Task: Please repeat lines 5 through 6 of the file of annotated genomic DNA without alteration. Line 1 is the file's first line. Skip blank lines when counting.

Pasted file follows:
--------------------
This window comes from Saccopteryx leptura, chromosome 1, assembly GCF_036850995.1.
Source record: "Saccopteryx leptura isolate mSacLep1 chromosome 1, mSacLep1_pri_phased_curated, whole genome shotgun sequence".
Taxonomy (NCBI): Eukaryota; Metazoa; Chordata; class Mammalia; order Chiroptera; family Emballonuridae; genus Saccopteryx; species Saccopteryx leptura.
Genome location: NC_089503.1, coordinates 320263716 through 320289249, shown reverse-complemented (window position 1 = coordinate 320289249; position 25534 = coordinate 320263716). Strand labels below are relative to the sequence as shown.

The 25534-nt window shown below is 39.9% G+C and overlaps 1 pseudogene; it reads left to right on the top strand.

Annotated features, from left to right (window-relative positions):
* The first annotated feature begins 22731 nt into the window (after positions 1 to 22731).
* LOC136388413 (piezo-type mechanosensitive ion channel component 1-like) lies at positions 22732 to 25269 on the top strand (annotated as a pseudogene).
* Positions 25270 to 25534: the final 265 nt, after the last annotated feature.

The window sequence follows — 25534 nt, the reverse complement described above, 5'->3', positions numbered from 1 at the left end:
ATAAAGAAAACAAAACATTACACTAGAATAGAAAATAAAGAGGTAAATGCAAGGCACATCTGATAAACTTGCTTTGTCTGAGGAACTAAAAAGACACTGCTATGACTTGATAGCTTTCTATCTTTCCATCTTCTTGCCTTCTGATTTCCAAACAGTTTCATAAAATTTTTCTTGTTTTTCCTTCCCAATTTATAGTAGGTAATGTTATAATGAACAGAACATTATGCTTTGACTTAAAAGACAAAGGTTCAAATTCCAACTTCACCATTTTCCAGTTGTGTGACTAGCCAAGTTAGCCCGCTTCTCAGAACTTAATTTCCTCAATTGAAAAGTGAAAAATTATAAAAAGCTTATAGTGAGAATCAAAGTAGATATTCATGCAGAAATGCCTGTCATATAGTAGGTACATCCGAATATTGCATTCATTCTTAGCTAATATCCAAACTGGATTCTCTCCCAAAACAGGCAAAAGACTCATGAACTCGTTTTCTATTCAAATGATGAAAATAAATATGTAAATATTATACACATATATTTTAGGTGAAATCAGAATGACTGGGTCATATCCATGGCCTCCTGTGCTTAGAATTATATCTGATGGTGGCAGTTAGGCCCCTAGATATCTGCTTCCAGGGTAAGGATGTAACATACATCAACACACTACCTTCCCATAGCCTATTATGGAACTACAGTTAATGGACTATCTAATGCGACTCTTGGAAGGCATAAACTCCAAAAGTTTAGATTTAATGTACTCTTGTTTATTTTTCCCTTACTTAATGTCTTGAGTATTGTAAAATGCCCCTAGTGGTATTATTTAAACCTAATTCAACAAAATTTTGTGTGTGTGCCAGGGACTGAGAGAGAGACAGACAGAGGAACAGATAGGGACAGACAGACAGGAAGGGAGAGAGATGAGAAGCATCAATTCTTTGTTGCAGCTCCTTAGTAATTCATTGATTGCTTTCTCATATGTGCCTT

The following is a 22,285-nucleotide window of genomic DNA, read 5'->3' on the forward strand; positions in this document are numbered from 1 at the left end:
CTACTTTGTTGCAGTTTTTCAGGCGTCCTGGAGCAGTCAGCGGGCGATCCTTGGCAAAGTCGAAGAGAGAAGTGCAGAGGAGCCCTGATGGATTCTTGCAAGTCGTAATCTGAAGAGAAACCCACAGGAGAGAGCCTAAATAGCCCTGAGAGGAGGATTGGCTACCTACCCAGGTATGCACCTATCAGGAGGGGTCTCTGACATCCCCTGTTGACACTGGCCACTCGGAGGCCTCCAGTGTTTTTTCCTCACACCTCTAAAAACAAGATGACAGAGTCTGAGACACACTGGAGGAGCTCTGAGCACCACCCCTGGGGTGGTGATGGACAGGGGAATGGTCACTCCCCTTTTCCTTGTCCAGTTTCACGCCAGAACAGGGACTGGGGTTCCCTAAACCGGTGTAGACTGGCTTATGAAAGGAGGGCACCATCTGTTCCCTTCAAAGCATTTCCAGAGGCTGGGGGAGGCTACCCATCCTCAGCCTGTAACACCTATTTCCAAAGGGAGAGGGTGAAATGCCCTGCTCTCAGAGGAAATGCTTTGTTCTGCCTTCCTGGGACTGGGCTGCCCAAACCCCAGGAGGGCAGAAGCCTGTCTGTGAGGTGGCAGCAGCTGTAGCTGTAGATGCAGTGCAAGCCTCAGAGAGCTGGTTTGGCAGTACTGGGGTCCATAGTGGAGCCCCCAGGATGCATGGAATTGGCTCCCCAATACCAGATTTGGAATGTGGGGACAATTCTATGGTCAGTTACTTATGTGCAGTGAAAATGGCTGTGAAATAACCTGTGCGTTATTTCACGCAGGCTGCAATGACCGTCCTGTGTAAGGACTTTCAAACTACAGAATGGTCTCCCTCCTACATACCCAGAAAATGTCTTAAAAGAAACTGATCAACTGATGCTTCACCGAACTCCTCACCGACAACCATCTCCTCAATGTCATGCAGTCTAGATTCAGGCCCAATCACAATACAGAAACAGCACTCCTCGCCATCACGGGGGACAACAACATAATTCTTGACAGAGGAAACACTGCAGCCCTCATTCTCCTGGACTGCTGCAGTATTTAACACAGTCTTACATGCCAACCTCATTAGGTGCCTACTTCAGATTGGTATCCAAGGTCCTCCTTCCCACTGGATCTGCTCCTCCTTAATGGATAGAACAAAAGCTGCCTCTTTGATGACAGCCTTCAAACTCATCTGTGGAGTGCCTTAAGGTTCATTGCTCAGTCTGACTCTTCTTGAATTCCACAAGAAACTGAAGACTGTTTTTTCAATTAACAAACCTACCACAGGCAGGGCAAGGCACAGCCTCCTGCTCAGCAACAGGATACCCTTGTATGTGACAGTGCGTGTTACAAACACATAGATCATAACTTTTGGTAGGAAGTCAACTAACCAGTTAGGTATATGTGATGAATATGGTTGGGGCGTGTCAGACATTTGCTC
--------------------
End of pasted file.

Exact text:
The 25534-nt window shown below is 39.9% G+C and overlaps 1 pseudogene; it reads left to right on the top strand.

Annotated features, from left to right (window-relative positions):